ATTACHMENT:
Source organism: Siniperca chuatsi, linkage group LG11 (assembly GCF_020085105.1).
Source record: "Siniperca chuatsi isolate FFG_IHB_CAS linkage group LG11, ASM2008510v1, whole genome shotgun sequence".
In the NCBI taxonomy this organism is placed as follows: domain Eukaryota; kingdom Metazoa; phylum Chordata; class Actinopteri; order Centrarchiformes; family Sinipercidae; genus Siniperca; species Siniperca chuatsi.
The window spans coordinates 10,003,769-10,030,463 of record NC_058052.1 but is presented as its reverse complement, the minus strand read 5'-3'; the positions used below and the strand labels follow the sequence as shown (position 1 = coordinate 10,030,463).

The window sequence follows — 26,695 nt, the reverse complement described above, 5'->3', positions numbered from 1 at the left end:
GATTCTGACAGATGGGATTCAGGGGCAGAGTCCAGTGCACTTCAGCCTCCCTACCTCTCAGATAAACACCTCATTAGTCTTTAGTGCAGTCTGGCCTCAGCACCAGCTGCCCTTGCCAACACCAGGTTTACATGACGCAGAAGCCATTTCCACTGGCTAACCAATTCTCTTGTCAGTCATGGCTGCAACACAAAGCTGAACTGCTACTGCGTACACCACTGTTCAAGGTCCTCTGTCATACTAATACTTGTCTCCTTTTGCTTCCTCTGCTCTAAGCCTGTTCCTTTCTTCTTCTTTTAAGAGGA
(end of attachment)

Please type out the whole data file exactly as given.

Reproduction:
Source organism: Siniperca chuatsi, linkage group LG11 (assembly GCF_020085105.1).
Source record: "Siniperca chuatsi isolate FFG_IHB_CAS linkage group LG11, ASM2008510v1, whole genome shotgun sequence".
In the NCBI taxonomy this organism is placed as follows: domain Eukaryota; kingdom Metazoa; phylum Chordata; class Actinopteri; order Centrarchiformes; family Sinipercidae; genus Siniperca; species Siniperca chuatsi.
The window spans coordinates 10,003,769-10,030,463 of record NC_058052.1 but is presented as its reverse complement, the minus strand read 5'-3'; the positions used below and the strand labels follow the sequence as shown (position 1 = coordinate 10,030,463).

The window sequence follows — 26,695 nt, the reverse complement described above, 5'->3', positions numbered from 1 at the left end:
GATTCTGACAGATGGGATTCAGGGGCAGAGTCCAGTGCACTTCAGCCTCCCTACCTCTCAGATAAACACCTCATTAGTCTTTAGTGCAGTCTGGCCTCAGCACCAGCTGCCCTTGCCAACACCAGGTTTACATGACGCAGAAGCCATTTCCACTGGCTAACCAATTCTCTTGTCAGTCATGGCTGCAACACAAAGCTGAACTGCTACTGCGTACACCACTGTTCAAGGTCCTCTGTCATACTAATACTTGTCTCCTTTTGCTTCCTCTGCTCTAAGCCTGTTCCTTTCTTCTTCTTTTAAGAGGA